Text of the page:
Considerable uncertainty exists about detailed mechanisms and rates of some biogeochemical aspects of the global carbon cycle. The global "missing carbon sink", (Siegenthaler and Oeschger, 1978; Joos, 1994; Hesshaimer, et al., 1994), which has remained unsolved through more than a decade of intense scrutiny, highlights this problem.  The answer lies in a clearer quantitative description of cycle dynamics.  Along with broad-scale "box" cycle models, detailed process/rate studies are required to develop sufficiently precise quantitative evaluation of reservoir dynamics, and to understand how pools with different sizes, residence times, and exchange rates interact. Part of the difficulty has been to correctly separate and integrate processes and rates associated with short- and long-term carbon cycles, primarily split between those reservoirs and mass-flux terms that would and would not be impacted by human activities, respectively.

Carbonate rock karst aquifer/landscape systems, composed primarily of primarily limestone and dolomite, cover some 12% of the earth's land surface (Ford and Williams, 1989), and weathering of these rocks on the continents has been recognized as a sink term for atmospheric CO2 (Amiotte Suchet and Probst, 1993, 1995; Berner et al., 1983; Maybeck, 1987; Probst et al., 1994; Liu and Zhao, 2000; Telmer and Veizer, 1999). At the global scale, however, models (Berner and Lasaga, 1989; Berner, 1999) have assumed that the continental weathering sink is offset by the oceanic CO2 source that results from the reprecipitation of that carbon as solid mineral phases, and thus the contribution of carbonate mineral weathering to the overall global carbon cycle has thus not received intense attention.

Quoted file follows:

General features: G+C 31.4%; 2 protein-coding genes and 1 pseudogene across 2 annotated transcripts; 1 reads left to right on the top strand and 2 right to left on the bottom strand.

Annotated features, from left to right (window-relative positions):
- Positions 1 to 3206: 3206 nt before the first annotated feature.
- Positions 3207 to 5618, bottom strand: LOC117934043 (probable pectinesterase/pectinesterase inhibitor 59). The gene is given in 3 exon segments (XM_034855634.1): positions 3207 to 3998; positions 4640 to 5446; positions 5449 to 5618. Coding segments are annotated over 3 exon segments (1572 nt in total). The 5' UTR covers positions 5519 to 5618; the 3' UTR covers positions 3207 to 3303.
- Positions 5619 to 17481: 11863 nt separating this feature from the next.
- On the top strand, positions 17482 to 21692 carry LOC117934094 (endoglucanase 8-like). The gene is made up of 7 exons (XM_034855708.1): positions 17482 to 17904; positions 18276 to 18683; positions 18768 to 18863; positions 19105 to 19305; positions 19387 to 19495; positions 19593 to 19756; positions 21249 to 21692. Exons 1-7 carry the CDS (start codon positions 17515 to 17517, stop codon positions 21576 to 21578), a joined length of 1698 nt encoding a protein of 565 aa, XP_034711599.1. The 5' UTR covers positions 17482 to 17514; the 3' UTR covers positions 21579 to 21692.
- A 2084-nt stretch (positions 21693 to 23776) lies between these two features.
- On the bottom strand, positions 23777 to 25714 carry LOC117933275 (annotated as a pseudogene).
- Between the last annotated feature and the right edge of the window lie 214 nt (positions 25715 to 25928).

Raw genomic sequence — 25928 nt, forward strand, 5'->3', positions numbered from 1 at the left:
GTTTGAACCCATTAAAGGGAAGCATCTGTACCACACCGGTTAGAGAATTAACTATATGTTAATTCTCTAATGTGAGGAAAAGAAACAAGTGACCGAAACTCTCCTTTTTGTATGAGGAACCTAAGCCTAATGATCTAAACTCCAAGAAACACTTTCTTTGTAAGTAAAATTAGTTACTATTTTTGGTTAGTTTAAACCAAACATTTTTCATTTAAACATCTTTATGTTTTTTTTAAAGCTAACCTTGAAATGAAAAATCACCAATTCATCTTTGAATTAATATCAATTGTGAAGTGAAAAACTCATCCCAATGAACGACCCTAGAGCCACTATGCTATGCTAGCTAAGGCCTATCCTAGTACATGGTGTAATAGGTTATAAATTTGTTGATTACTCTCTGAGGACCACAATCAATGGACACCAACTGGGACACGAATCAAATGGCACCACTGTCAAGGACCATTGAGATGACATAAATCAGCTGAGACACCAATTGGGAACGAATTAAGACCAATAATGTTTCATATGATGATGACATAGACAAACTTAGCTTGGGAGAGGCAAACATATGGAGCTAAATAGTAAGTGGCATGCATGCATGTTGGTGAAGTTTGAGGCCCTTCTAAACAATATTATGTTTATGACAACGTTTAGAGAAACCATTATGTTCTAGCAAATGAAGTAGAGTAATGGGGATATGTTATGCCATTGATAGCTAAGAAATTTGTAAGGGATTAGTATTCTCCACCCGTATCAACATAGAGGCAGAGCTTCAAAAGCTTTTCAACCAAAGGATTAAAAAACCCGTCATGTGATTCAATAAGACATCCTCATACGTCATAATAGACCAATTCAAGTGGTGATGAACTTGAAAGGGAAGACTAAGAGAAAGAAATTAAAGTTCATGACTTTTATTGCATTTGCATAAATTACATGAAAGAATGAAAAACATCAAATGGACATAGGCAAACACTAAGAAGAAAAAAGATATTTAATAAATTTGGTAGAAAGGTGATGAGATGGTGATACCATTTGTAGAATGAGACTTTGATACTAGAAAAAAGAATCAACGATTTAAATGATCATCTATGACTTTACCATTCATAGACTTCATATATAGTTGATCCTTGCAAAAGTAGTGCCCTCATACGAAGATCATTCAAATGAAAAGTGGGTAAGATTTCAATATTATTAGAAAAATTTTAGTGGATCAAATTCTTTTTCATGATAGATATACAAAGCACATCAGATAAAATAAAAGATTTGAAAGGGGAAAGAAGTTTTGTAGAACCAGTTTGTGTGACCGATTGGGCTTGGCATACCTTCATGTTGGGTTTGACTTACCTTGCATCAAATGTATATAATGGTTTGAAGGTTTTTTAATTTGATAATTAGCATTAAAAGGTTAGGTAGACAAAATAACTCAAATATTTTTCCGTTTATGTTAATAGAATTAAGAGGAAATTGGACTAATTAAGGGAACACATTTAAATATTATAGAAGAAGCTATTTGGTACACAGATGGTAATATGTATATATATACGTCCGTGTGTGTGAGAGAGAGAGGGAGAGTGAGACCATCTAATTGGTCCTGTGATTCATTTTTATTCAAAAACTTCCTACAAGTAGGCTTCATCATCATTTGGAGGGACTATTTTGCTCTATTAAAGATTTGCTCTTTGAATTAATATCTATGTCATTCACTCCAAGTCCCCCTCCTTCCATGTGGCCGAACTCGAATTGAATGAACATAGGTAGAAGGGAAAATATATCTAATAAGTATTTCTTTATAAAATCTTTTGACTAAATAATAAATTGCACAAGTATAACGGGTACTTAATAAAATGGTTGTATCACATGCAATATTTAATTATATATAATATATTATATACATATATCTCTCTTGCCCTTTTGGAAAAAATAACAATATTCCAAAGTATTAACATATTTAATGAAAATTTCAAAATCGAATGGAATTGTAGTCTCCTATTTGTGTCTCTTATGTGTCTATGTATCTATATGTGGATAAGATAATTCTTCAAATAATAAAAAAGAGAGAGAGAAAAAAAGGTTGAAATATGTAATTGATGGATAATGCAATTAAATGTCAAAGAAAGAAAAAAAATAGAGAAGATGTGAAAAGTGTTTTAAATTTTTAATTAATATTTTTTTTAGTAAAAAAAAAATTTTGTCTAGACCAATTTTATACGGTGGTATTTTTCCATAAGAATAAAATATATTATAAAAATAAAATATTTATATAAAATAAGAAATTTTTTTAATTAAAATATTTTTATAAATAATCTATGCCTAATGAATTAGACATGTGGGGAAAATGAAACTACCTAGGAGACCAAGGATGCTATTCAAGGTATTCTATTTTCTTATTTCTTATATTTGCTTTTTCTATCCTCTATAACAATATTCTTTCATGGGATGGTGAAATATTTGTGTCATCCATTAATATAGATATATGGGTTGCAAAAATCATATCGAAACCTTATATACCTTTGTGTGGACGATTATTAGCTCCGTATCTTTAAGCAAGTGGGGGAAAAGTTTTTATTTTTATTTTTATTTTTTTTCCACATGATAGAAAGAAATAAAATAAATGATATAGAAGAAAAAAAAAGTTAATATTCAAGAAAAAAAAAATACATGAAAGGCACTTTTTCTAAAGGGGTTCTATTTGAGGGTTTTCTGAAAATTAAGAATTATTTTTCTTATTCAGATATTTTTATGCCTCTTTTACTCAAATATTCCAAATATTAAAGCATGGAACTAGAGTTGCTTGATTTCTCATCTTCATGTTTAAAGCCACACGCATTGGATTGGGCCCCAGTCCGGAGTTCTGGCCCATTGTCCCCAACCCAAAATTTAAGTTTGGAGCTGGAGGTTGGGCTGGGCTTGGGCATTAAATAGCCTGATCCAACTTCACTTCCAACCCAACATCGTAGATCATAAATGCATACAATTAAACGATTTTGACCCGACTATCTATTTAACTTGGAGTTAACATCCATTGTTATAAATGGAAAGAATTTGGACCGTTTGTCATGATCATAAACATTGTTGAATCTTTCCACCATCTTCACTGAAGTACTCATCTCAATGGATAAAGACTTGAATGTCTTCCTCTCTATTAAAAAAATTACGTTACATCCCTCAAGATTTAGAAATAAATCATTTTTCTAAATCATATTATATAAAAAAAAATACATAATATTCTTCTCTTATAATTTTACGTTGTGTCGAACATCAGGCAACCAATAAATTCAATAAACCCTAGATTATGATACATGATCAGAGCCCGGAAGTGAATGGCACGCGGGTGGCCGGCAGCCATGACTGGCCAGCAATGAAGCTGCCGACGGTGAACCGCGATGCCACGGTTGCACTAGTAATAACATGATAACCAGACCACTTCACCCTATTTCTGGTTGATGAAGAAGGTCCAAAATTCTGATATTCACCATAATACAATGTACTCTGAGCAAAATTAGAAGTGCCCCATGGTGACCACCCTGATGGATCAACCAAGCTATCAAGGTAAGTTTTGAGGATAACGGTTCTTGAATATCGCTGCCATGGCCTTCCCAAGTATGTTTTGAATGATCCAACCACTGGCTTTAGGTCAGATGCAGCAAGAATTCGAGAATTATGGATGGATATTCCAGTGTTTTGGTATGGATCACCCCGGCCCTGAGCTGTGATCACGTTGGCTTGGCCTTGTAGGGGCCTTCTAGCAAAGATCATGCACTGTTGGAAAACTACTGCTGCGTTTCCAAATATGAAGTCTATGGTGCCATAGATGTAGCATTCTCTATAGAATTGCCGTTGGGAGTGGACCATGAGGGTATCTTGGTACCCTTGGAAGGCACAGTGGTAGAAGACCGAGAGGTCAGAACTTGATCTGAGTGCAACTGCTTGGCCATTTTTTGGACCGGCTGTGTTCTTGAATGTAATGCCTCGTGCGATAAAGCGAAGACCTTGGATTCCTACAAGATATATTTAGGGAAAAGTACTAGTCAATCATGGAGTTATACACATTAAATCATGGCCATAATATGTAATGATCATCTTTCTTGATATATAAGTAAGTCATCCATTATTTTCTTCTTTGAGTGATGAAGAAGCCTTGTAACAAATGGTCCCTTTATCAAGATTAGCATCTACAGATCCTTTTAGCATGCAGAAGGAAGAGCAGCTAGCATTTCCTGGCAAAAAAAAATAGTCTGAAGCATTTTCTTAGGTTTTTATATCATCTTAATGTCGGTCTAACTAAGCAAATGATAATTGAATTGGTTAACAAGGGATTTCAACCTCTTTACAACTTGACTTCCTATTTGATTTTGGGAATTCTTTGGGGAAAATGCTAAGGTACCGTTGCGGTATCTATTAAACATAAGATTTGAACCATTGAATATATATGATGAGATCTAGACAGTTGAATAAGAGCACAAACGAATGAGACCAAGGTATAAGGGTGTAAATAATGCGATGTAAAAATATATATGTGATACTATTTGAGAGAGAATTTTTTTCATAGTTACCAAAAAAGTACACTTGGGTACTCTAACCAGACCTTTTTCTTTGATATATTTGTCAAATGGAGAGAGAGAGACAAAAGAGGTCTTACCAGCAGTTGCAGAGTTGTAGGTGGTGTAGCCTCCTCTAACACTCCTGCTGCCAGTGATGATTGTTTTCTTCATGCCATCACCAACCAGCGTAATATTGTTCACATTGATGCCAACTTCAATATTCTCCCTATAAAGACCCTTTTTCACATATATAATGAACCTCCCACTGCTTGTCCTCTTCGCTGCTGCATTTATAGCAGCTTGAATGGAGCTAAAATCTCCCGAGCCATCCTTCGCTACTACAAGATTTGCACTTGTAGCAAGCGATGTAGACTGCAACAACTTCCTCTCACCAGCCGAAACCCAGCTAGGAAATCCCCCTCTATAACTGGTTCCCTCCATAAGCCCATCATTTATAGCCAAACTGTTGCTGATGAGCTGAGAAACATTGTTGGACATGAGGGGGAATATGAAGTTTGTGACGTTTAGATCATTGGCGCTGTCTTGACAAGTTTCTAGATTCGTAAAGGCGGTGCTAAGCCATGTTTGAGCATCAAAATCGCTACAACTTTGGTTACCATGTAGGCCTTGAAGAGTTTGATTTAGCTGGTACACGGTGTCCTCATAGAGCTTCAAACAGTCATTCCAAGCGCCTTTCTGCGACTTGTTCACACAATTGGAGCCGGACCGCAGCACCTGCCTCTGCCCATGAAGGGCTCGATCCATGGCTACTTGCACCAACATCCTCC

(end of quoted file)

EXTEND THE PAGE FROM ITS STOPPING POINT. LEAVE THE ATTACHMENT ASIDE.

In addition to the biogeochemical interactions that impact carbon transport and cycling in other geological settings, in these areas carbon dynamics are further complicated by fluid/rock interactions (Holland et al., 1964; White, 1988; Ford and Williams, 1989; Dreybrodt, 1989; Palmer, 1991).  Along with the typically low, ubiquitous atmospheric background levels, sources of carbon dioxide within carbonate karst systems include microbial respiration, oxidation of organic material, and plant root respiration in the soil (Reardon et al., 1979), as well as carbonate mineral precipitation. Atkinson (1977) and Wood and Petraitis (1984) found evidence of CO2 production within the vadose zones of both carbonate and noncarbonate aquifers, presumably by oxidation of organic material washed down from the soil zone.  The primary sinks include diffusive loss to the atmosphere, uptake by infiltrating recharge waters, and dissolution of carbonate minerals in CO2-H2O solutions (Reardon et al., 1979; White, 1988).